Monday, December 04, 2006

Online Addictions, Offline Afflictions

Nick Yee posted yesterday on Terra Nova about Internet addiction. Spurned on by a piece from the San Francisco Chronicle that stated the Internet is "seductive on the surface, but seeded with subterranean hazards", Yee argues for a nuanced understanding of what addiction is and the relationship between external factors like games and other contributors to addictive behavior.
The SF Chronicle article is to me another in a long line of fear-mongering, moral panic-inducing texts that show only the most extreme of downsides and downplay any agency, intelligence, or even responsibility on the part of children. Some of the hazards the author highlights include, along with addictive online gaming, are online bullying, profiteers who market illict goods to children, websites that promote unhealthy behaviors, and communities like MySpace that allow young people to expose themselves, potentially to harm.

If you say that these do sound like legitimate causes for concern, take pause for a moment. While the fact that children are not allowed to vote until they are 18 indicates that we do understand their capacities, responsibilities, and cognitive abilities as different, do we want to return to the past when we understood children as complete innocents we could imprint or impress any beliefs upon? Ethnographic research into children, especially in relation to technology, demonstrates more complex relationships and behaviors. Furthermore, the hazards listed above all incubate in the here and now.... the Internet is a new venue for old problems to be enacted. Bullying started in the schoolyard, as do the psychological grounds for addiction and other self-destructive behaviors. A pro-ana website will not convert a perfectly healthy girl into an anorexic... the seeds must have been already implanted.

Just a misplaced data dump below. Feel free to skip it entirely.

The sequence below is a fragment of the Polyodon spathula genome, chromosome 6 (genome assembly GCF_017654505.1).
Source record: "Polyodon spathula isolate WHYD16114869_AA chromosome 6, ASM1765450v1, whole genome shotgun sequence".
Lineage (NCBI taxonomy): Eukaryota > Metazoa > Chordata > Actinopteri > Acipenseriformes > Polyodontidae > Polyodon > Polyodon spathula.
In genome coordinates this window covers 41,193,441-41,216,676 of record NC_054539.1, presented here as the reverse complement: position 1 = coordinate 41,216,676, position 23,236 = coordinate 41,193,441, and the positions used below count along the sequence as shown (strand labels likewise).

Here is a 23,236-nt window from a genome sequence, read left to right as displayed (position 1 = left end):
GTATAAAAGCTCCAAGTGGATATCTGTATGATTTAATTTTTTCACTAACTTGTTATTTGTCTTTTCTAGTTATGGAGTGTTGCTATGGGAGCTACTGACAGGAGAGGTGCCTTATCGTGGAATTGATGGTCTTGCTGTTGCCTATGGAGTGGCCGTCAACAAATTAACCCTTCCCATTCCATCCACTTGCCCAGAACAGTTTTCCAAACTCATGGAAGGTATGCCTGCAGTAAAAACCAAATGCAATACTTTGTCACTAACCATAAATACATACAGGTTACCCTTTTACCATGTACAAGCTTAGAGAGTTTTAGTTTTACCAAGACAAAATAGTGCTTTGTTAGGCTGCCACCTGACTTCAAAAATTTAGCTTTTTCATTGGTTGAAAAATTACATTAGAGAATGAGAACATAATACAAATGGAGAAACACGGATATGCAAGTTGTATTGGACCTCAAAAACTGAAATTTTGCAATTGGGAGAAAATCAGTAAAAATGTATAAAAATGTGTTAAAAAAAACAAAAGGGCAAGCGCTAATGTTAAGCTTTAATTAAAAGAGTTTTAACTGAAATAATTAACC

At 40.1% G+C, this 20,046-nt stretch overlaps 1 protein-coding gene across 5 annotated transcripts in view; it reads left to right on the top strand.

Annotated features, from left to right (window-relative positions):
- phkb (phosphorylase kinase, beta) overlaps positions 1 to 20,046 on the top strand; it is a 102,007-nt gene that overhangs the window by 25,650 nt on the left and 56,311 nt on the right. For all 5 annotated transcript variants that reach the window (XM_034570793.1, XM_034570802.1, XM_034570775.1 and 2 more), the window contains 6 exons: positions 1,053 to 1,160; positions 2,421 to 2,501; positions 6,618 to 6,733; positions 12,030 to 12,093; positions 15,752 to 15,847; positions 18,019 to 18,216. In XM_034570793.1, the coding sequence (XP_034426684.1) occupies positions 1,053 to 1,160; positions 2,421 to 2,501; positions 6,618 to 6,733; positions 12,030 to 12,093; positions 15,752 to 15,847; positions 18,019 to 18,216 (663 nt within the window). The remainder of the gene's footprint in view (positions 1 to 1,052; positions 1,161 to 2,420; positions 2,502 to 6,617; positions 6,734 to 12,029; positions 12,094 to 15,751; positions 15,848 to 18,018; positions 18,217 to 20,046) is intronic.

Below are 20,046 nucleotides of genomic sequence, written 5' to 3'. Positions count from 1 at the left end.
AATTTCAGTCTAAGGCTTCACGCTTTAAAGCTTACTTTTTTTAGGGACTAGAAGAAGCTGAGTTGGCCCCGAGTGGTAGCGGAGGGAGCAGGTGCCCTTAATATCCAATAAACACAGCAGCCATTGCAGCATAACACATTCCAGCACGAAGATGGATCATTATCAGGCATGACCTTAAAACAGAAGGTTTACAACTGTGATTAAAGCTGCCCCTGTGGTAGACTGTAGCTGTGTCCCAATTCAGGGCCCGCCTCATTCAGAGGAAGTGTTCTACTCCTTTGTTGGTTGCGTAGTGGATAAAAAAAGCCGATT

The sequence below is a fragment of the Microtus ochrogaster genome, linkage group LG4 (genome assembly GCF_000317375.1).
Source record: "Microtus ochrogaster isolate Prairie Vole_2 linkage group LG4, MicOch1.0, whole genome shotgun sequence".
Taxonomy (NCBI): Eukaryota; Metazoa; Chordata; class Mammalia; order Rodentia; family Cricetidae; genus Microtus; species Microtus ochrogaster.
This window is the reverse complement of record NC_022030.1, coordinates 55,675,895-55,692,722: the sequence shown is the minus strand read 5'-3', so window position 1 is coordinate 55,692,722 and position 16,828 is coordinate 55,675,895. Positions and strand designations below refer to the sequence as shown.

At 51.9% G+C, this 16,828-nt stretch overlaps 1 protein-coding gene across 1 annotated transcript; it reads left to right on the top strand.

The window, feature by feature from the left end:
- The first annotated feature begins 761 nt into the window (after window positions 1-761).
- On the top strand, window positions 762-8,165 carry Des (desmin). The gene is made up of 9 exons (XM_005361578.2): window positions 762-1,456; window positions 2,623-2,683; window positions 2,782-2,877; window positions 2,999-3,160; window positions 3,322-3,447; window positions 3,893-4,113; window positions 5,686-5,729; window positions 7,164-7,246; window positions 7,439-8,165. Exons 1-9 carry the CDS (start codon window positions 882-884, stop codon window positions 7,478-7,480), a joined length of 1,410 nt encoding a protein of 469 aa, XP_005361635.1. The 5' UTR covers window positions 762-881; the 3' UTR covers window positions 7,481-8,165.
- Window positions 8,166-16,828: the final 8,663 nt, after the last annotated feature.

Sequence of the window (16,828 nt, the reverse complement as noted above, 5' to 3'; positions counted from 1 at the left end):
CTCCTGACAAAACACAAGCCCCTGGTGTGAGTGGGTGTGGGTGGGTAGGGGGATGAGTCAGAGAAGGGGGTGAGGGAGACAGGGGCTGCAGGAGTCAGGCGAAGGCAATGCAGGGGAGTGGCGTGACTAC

Rather than blaming the nebulous web of networks called the Internet, just as we have in the past blamed the television and the radio, parents needs to understand the concept of media literacy and teach their children how to understand the complex tapestry of messages they receive each day. They need to be involved in this type of education, not with Net Nanny programs but with a savvy eye for not just the obvious but for the implicit messages embedded within the most child-friendly sites like (in this case, of rampant consumerism).

So, in a totally different way, I agree with the article's last paragraph: "Cyberspace can be an eye-opening, fun and even magical place to explore. But young voyagers -- and wise parents of those sojourners -- must be keenly aware of the terrain, and even more careful of where they step".

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